The human body, just like all animal bodies, are only designed to consume foods found in nature; grown in soil under the sun; and without synthetic fertilizers, pesticides, or herbicides. Nature is founded upon a food chain, of which human beings, animals, and everything else is an integral part. The Upanishads refers to every being in nature as a food body. Because this process of food bodies is a closed system, it contains all the nutrients needed to heal, sustain, and promote health throughout the food chain and with all life forms, if kept pure. But if you are not eating real foods, then you are out of sync with the universe, and this leads to all sorts of problems — including an impaired immune system.
Organic, bio-regenerative, and/or sustainable farming practices produce real foods that the body recognizes as nutritionally sound. When you eat these foods while also practicing some form of meditation that calms your mind, your immune system is given the building blocks it needs to balance itself out from stress, fear, inflammation, environmental pollutants, and so on.
Eat Specific Foods to Build Your Immune System
Eating a balanced diet of untainted fruits, vegetables, seeds, legumes, nuts, herbs, grains, and spices is a great place to begin when restoring balance to your immune system. There are also many specific foods and herbs that directly boost your body’s capacity to defend itself. Ayurveda’s top herbs include Tulsi, Moringa, Amalaki, Katuki, and Turmeric.
Ayurvedic food recommendations are made based upon the three doshas — Vata, Pitta, and Kapha. These are three fundamental qualities that exist in every aspect and expression of consciousness. An Ayurvedic practitioner evaluates his/her patient to determine when a dosha is out of balance, and works to restore harmony with a prescription of herbs, dietary modifications, lifestyle changes, massage treatments, and other methods.
There are foods that have been used to support the immune system for millennia. Among them are ginger, turmeric, cumin, ghee, red lentils, apples, green leafy vegetables, cardamom, and cinnamon.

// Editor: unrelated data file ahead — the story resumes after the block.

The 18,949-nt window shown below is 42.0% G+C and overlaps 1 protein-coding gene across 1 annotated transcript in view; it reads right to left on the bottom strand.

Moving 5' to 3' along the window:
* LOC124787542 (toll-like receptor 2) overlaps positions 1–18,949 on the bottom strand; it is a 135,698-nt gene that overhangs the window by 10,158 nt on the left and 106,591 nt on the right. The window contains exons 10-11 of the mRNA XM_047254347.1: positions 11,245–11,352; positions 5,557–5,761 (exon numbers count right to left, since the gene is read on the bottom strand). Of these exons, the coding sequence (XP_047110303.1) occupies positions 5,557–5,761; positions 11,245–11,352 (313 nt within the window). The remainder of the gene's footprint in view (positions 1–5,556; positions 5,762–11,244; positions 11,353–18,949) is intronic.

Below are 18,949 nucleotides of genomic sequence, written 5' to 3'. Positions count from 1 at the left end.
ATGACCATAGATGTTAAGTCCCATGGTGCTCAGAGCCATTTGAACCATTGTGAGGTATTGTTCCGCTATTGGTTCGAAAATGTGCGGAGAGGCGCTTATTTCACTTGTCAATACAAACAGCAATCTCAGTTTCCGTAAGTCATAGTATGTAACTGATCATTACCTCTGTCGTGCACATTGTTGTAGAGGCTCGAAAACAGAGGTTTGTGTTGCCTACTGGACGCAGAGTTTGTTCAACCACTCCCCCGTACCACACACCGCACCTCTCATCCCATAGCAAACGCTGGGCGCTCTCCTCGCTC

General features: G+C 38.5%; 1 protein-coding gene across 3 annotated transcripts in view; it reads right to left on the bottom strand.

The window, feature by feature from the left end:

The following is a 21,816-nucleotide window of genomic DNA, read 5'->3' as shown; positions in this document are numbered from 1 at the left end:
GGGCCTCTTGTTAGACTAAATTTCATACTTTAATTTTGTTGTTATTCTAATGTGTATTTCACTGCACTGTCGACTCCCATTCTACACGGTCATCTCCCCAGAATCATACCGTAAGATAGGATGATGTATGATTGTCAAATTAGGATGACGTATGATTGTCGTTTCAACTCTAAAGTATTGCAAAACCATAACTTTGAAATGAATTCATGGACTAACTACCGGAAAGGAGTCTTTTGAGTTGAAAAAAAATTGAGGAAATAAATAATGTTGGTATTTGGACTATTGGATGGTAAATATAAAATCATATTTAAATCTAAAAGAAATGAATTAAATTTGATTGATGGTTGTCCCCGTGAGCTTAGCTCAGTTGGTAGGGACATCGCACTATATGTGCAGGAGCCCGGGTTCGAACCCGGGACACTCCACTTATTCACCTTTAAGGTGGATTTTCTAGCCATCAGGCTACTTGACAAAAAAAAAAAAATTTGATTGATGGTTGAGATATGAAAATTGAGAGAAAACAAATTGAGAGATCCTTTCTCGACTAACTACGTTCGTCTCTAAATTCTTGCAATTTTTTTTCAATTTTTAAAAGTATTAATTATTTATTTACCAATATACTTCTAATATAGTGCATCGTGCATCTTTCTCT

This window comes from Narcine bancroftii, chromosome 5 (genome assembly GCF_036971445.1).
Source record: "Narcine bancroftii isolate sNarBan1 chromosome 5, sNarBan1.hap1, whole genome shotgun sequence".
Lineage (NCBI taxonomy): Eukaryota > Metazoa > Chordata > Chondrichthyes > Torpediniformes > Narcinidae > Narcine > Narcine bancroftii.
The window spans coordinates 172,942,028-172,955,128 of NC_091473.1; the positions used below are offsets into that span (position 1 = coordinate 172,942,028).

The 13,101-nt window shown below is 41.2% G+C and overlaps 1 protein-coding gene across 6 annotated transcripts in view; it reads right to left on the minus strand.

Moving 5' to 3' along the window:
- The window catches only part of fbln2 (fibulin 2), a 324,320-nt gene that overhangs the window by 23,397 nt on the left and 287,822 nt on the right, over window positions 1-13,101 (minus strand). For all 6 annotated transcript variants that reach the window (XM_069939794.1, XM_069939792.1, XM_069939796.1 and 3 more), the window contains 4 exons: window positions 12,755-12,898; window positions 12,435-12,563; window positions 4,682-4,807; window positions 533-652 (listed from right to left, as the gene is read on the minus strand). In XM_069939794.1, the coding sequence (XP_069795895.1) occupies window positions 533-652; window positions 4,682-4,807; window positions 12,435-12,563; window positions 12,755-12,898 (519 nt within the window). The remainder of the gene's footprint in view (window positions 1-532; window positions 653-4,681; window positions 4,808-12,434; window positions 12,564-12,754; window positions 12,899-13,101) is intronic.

In this light, the foods an Ayurvedic doctor would recommend to boost the immune system would take into consideration your particular dosha and its relationship to other doshas (including the dosha of the season), as well as any symptoms that may be present. If you have a low ojas (immune system response) level, you will experience greater vulnerability to various infections and pathogens. Negative emotions also can affect ojas, so the practitioner must take into account the patient’s feelings, such as anger, worry, excessive fatigue, and hunger.
Generally speaking, however, there are some foods that have been used to support the immune system for millennia. Among them are ginger, turmeric, cumin, ghee, red lentils, apples, green leafy vegetables, stimulating spices, cardamom, and cinnamon. Plus, there are healing herbs in the form of teas and tonics, like ashwagandha, triphala, and amla; as well as vegetables that include spinach, kale, curly-leaf cabbage, broccoli, cabbage, and cauliflower. Whole grains, such as quinoa, amaranth, and flax seeds boost the immune system, because their fiber and nutrient content are said to clean the body of toxic substances.
Avoid These Foods
It’s easy to remember which foods should be avoided. Simply, if it is not natural, don’t eat it. But in this era of slick marketing, you can’t go by a label that simply claims a product has “natural ingredients.” Instead, you have to differentiate between a food that grows in nature versus one that must be sold in a package that requires a label to know what’s inside. Therefore, avoid all processed foods — including anything with chemicals listed on the label, refined sugars (brown sugar is also refined), frozen foods, and pre-packaged foods. Ayurveda does not recommend the consumption of meat for several reasons, including that it is difficult to digest.
Eat Right for Your Type
Many Ayurvedic doctors feel that their healing wisdom was aptly expressed by the ancient Greeks who taught that food should be your best medicine. The best advice for boosting your immune system, then, is to eat the right foods, avoid the wrong ones, look into the power of herbs and herbal teas, and study your particular dosha and what brings it into balance.